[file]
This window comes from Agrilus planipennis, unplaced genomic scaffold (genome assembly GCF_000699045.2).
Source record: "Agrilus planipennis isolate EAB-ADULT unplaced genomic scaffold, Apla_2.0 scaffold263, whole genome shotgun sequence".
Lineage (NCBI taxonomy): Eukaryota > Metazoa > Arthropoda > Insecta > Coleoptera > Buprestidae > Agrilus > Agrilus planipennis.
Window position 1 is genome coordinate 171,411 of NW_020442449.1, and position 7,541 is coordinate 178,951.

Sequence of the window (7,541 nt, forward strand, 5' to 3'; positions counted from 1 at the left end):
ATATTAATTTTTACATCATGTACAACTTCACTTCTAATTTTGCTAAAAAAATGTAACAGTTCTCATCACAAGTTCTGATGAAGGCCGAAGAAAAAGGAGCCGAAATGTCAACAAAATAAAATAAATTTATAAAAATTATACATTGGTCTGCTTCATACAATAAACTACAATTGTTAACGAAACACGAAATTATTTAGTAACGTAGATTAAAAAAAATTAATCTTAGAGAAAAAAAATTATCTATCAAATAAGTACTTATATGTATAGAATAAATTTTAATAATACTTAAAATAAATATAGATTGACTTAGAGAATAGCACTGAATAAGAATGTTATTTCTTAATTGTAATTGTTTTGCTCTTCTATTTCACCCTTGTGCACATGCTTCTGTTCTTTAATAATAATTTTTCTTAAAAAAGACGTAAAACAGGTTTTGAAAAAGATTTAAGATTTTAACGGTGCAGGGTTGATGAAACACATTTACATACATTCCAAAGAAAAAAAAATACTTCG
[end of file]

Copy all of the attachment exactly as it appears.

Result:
This window comes from Agrilus planipennis, unplaced genomic scaffold (genome assembly GCF_000699045.2).
Source record: "Agrilus planipennis isolate EAB-ADULT unplaced genomic scaffold, Apla_2.0 scaffold263, whole genome shotgun sequence".
Lineage (NCBI taxonomy): Eukaryota > Metazoa > Arthropoda > Insecta > Coleoptera > Buprestidae > Agrilus > Agrilus planipennis.
Window position 1 is genome coordinate 171,411 of NW_020442449.1, and position 7,541 is coordinate 178,951.

Sequence of the window (7,541 nt, forward strand, 5' to 3'; positions counted from 1 at the left end):
ATATTAATTTTTACATCATGTACAACTTCACTTCTAATTTTGCTAAAAAAATGTAACAGTTCTCATCACAAGTTCTGATGAAGGCCGAAGAAAAAGGAGCCGAAATGTCAACAAAATAAAATAAATTTATAAAAATTATACATTGGTCTGCTTCATACAATAAACTACAATTGTTAACGAAACACGAAATTATTTAGTAACGTAGATTAAAAAAAATTAATCTTAGAGAAAAAAAATTATCTATCAAATAAGTACTTATATGTATAGAATAAATTTTAATAATACTTAAAATAAATATAGATTGACTTAGAGAATAGCACTGAATAAGAATGTTATTTCTTAATTGTAATTGTTTTGCTCTTCTATTTCACCCTTGTGCACATGCTTCTGTTCTTTAATAATAATTTTTCTTAAAAAAGACGTAAAACAGGTTTTGAAAAAGATTTAAGATTTTAACGGTGCAGGGTTGATGAAACACATTTACATACATTCCAAAGAAAAAAAAATACTTCG